What is a hedge? In investing terms, a hedge is a position taken in a financial instrument whose price movement is intended to move in the opposite direction to a core asset, designed with the purpose of reducing risk and limiting losses. The hedging instrument is typically derived from the underlying asset.
Stock investors face two principal risks First, shares in the company they own may decline regardless of what happens to the economy or the stock market. This ‘stock-specific’ risk is the price an investor pays for bearing that investment opportunity. A company may perform badly due to competition or simply due to poor management. Second, the investor faces market risk or the risk that those shares owned fall in tandem with the fate of the economy or a bear market faced by the stock market at large.
Investors tend to be risk-takers, but often or selectively, may seek to mitigate risk by reducing exposure. Reducing exposure can be done in two ways. One, by selling some or all of their shares. The implication here is known as opportunity cost in which the investor may miss out on potential financial gains by not being invested. Two, by mitigating risk through partial or equally offsetting investments in derivative instruments of either the underlying stocks they own or through the futures market in which the derivative is intended to represent the price and performance of the broad market.
What is a derivative? A derivative instrument is an investment whose price is derived from the value of an underlying instrument. Both options and futures are examples of derivatives. Both derivative examples are often used for hedging purposes, although they can both be used to speculate efficiently on the value of the underlying financial instrument.
What are options? An option is a well-defined contract conveying rights for buyers and obligations for sellers. Such contracts allow investors to mitigate or offset risk during a specified time period. Options are often referred to as insurance on financial products, since their cost is referred to as a premium whose value is derived from the price of the underlying asset. Options typically have a strike price, which determines whether the contract at maturity has value or not. Call options enable holders to lock into a fixed price to buy the underlying asset, typically a stock, through expiration. Put options enable owners to lock into a fixed price to sell the underlying asset, typically a stock, through expiration.
What are futures? A future is a well-defined contract typically providing leveraged exposure to a broad market index or commodity. Most futures contracts are exchange traded and bring together large or small investors to offer a large pool of liquidity, whereby the exchange assumes counterparty risk by guaranteeing all trades. The price of a futures contract is determined through constant buying and selling throughout the trading day, and often overnight. A futures contract typically represents a basket of an underlying index or commodity and most contracts are sold before the contract expires, so that very few investors ever hold them at maturity. Because they represent a basket of stocks, or an index, or a commodity, the price mirrors the price of the underlying asset upon which it is based offering investors highly liquid exposure to the market they want to be exposed to. Futures markets, therefore, act as a perfect way to either speculate or hedge exposure to an underlying asset.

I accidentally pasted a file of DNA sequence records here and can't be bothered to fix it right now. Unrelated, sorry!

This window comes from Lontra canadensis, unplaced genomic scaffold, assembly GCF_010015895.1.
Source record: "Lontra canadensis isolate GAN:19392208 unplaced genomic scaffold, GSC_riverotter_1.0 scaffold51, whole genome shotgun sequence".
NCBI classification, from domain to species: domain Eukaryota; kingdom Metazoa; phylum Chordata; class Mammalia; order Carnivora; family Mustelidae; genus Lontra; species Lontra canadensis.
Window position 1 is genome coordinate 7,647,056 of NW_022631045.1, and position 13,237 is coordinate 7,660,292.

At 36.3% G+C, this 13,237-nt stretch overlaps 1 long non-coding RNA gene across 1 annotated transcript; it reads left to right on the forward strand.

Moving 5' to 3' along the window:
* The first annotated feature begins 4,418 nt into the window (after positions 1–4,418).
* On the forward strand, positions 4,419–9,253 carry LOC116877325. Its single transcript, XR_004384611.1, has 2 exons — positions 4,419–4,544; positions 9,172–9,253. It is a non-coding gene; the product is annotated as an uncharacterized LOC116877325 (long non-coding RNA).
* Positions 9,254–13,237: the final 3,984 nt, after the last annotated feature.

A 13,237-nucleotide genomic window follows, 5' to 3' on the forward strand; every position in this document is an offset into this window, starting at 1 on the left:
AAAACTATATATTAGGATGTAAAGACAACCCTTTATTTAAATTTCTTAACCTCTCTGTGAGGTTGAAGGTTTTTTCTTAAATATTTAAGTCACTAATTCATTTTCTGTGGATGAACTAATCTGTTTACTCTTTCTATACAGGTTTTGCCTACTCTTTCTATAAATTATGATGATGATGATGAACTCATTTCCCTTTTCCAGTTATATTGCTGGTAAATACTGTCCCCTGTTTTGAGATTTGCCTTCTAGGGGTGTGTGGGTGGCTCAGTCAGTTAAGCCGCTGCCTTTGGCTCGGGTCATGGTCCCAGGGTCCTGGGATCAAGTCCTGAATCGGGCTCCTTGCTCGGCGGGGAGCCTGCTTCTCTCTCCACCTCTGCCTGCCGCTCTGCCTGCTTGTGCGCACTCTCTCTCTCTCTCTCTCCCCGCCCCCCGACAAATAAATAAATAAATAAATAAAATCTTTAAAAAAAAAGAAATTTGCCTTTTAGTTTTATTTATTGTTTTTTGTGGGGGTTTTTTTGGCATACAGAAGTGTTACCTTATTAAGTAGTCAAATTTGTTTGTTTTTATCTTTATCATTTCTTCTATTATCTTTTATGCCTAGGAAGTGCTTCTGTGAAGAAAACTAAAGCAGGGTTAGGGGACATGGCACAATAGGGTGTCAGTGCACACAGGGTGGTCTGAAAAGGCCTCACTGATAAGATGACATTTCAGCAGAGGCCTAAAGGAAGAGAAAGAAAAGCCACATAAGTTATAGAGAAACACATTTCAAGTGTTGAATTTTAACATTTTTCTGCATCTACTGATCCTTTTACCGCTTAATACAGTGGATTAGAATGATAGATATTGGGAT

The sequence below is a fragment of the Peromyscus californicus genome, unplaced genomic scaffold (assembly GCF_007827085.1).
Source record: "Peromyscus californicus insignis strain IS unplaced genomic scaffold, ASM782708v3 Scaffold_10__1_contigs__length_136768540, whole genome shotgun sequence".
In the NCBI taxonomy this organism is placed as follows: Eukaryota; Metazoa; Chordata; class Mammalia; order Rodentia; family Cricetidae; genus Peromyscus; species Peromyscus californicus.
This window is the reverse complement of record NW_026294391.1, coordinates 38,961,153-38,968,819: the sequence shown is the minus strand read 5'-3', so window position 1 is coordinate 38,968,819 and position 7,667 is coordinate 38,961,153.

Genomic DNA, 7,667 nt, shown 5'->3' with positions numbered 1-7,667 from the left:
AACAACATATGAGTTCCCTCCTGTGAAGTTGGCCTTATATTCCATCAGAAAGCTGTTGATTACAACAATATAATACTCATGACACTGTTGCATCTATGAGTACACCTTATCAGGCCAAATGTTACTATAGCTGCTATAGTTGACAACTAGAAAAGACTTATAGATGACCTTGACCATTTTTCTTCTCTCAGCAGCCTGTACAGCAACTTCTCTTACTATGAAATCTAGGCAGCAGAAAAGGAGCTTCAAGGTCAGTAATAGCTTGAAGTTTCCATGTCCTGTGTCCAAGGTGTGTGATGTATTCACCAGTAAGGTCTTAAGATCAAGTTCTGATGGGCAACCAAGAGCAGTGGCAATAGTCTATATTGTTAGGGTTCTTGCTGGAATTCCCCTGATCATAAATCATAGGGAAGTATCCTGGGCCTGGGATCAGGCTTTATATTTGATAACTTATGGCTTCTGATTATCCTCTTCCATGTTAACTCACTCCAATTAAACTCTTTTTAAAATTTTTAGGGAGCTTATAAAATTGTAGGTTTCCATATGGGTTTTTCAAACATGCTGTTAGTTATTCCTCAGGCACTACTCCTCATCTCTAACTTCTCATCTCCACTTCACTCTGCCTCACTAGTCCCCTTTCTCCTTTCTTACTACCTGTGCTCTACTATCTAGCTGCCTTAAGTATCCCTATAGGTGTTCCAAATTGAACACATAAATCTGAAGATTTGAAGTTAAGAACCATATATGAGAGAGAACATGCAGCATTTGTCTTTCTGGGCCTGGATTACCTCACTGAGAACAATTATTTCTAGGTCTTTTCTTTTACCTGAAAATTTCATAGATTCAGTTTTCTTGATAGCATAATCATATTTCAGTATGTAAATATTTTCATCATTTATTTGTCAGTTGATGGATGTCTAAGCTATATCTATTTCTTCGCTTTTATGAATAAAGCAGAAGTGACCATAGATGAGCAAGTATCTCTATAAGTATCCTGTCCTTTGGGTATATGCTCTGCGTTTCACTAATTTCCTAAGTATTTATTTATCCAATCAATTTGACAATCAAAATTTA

What is a portfolio? A portfolio is the name given to all of the assets an investor owns. Someone who owns $10,000 worth of ABC Corp., $20,000 worth of Acme Company stock and $15,000 worth of XYZ Bonds has a total portfolio of $45,000. The concept of a portfolio is important when it comes to mitigating risk and trying to understand what the investor might do to hedge component pieces of the portfolio or adopt an overall portfolio hedging strategy.
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The analysis in this material is provided for information only and is not and should not be construed as an offer to sell or the solicitation of an offer to buy any security. To the extent that this material discusses general market activity, industry or sector trends or other broad-based economic or political conditions, it should not be construed as research or investment advice. To the extent that it includes references to specific securities, commodities, currencies, or other instruments, those references do not constitute a recommendation by IBKR to buy, sell or hold such investments. This material does not and is not intended to take into account the particular financial conditions, investment objectives or requirements of individual customers. Before acting on this material, you should consider whether it is suitable for your particular circumstances and, as necessary, seek professional advice.
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Disclosure: Options Trading
Options involve risk and are not suitable for all investors. Multiple leg strategies, including spreads, will incur multiple commission charges. For more information read the “Characteristics and Risks of Standardized Options” also known as the options disclosure document (ODD) or visit ibkr.com/occ